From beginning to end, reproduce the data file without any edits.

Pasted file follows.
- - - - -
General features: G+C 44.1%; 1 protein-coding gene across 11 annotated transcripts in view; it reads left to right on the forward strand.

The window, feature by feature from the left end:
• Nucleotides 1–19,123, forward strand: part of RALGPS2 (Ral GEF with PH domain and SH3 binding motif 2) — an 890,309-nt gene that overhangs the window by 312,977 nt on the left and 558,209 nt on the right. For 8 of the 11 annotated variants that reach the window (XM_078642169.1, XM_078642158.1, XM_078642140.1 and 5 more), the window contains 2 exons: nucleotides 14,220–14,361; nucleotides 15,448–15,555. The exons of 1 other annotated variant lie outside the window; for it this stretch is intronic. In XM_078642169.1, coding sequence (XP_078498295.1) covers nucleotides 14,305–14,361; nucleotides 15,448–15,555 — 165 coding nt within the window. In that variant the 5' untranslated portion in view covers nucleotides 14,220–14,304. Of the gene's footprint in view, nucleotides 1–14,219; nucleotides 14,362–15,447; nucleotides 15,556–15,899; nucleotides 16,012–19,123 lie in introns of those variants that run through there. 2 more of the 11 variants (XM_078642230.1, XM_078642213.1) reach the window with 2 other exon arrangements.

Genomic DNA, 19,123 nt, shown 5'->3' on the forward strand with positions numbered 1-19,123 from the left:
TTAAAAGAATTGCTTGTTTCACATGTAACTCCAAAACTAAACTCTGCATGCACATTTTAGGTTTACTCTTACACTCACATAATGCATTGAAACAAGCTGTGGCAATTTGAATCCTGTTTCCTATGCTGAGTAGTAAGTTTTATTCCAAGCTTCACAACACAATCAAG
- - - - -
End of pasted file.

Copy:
General features: G+C 44.1%; 1 protein-coding gene across 11 annotated transcripts in view; it reads left to right on the forward strand.

The window, feature by feature from the left end:
• Nucleotides 1–19,123, forward strand: part of RALGPS2 (Ral GEF with PH domain and SH3 binding motif 2) — an 890,309-nt gene that overhangs the window by 312,977 nt on the left and 558,209 nt on the right. For 8 of the 11 annotated variants that reach the window (XM_078642169.1, XM_078642158.1, XM_078642140.1 and 5 more), the window contains 2 exons: nucleotides 14,220–14,361; nucleotides 15,448–15,555. The exons of 1 other annotated variant lie outside the window; for it this stretch is intronic. In XM_078642169.1, coding sequence (XP_078498295.1) covers nucleotides 14,305–14,361; nucleotides 15,448–15,555 — 165 coding nt within the window. In that variant the 5' untranslated portion in view covers nucleotides 14,220–14,304. Of the gene's footprint in view, nucleotides 1–14,219; nucleotides 14,362–15,447; nucleotides 15,556–15,899; nucleotides 16,012–19,123 lie in introns of those variants that run through there. 2 more of the 11 variants (XM_078642230.1, XM_078642213.1) reach the window with 2 other exon arrangements.

Genomic DNA, 19,123 nt, shown 5'->3' on the forward strand with positions numbered 1-19,123 from the left:
TTAAAAGAATTGCTTGTTTCACATGTAACTCCAAAACTAAACTCTGCATGCACATTTTAGGTTTACTCTTACACTCACATAATGCATTGAAACAAGCTGTGGCAATTTGAATCCTGTTTCCTATGCTGAGTAGTAAGTTTTATTCCAAGCTTCACAACACAATCAAG